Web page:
Alcohol consumption may increase risk of certain cancers, experts warn

Bryan Strickland
November 9, 2017

In a statement released Tuesday, the American Society of Clinical Oncology (ASCO) outlined research tying alcohol to two types of cancer and told Americans to drink less.

The statement provides evidence of a connection between light drinking and an increased risk of esophageal and breast cancer.

Heavy drinkers of both genders increase their risk of head and oral cancers by more than 500 percent because tissues come into direct contact with alcohol carcinogens.

Drinking in general, as well as problem drinking and heavy drinking, are increasing in the US and affect every segment of society, including older adults, women, ethnic and racial minorities, as well as the poor.

Yet few adults, when asked, identify alcohol consumption as a risk factor for cancer, even though the vast majority were familiar with other cancer risk factors, like smoking and sun exposure, a recent ASCO survey of 4,016 adults found.

The organization also wants to end the "pinkwashing" of alcoholic beverages. One such is a ban on advertising alcohol in the buses and subways of New York City that begins as of January 2018. "The good news is that, just like people wear sunscreen to limit their risk of skin cancer, limiting alcohol intake is one more thing people can do to reduce their overall risk of developing cancer".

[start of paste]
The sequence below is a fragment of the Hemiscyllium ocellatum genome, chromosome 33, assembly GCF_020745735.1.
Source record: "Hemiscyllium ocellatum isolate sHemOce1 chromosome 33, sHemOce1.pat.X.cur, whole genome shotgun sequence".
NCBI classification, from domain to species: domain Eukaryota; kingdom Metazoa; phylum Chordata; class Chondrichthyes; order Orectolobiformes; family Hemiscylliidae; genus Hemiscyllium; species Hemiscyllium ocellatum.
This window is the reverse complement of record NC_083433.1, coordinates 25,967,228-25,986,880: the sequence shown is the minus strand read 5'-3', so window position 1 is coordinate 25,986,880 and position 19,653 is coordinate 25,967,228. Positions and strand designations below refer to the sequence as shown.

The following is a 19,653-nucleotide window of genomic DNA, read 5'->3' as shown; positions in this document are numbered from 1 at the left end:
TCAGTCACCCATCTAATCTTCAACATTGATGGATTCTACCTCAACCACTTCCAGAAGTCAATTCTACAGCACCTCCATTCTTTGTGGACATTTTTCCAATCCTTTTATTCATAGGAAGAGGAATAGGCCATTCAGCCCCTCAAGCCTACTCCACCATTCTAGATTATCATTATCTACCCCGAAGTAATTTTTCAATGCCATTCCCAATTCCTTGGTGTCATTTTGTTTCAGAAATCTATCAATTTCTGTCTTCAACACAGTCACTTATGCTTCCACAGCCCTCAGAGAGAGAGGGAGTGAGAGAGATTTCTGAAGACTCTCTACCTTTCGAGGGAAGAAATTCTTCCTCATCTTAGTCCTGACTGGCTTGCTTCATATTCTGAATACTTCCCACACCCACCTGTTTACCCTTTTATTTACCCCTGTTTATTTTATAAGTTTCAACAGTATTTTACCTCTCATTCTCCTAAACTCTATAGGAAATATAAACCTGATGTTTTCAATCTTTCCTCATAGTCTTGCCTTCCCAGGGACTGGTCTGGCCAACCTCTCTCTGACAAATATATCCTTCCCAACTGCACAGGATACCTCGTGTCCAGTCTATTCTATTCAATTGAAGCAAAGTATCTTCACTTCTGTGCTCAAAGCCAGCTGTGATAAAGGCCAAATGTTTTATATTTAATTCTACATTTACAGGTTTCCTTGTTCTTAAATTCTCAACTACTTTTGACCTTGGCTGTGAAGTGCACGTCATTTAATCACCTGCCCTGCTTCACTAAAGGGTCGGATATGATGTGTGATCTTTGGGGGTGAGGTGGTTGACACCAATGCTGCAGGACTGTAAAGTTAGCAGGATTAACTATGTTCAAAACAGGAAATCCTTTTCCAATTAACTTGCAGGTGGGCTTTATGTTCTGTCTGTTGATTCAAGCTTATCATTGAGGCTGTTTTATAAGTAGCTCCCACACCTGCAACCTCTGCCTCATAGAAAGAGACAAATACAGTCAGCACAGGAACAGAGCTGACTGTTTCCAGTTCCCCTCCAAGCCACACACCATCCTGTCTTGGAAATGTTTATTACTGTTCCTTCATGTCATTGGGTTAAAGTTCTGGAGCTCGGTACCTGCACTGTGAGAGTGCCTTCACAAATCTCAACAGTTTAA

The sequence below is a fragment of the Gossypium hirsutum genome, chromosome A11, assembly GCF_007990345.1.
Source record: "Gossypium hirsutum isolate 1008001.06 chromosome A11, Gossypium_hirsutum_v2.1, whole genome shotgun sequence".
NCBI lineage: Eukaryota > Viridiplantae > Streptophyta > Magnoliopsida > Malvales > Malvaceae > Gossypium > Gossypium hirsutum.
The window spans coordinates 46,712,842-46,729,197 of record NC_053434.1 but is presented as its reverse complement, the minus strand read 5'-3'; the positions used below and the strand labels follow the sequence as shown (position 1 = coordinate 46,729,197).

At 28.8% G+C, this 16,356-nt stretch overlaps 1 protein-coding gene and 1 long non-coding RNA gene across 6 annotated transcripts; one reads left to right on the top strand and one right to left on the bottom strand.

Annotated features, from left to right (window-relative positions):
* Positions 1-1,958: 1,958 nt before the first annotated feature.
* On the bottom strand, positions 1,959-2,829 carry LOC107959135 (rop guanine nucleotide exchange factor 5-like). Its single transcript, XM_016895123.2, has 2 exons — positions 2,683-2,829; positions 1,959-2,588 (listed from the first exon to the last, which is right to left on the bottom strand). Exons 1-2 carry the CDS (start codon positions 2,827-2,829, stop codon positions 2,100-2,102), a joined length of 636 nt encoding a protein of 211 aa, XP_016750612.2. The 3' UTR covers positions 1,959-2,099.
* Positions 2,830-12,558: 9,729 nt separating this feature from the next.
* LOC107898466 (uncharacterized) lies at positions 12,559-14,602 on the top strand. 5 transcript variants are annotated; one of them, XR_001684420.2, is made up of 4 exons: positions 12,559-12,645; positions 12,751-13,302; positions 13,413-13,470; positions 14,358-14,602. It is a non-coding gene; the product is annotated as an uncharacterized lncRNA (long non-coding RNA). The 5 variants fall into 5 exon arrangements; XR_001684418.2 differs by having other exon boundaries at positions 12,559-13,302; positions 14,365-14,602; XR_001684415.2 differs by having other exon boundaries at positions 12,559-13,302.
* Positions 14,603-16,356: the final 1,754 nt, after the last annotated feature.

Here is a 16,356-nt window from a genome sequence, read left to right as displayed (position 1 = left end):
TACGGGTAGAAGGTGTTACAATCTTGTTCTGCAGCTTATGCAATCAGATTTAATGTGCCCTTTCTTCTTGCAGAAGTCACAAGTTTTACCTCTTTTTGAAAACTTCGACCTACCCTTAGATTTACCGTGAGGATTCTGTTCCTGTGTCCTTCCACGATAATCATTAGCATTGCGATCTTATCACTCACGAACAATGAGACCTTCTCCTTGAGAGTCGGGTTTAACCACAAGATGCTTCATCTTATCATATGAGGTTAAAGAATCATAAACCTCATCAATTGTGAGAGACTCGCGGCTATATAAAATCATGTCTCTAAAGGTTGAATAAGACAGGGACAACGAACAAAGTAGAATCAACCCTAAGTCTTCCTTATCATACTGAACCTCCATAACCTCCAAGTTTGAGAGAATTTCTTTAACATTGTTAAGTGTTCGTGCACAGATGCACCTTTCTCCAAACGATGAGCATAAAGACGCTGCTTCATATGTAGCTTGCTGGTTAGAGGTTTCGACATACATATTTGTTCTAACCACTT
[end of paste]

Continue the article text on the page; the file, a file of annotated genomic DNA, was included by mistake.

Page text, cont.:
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In the US, it is estimated that 3.5 per cent of all cancer deaths are linked to alcohol, and in 2012, 5.5 per cent of all new cancer diagnoses and 5.8 per cent of deaths worldwide were attributable to alcohol consumption.

The risk for heavy drinkers - defined as eight or more drinks a week for women and 15 or more a week for men, including binge drinkers - are multiples higher.

The American Society of Clinical Oncology has raised the red flag, warning that the public is lacking education and understanding of the serious health risks of light to moderate drinking. "Don't start.' This is a little more subtle".

Drinking alcohol has always been associated with various health hazards including development of cancers in the body.

Dr. Anne McTiernan, a scientist at the Fred Hutchinson Cancer Research Center who was an author of one of the earlier reports on alcohol and breast cancer, said she was pleased that oncologists were focusing on alcohol.

"The evidence is very clear", she said.

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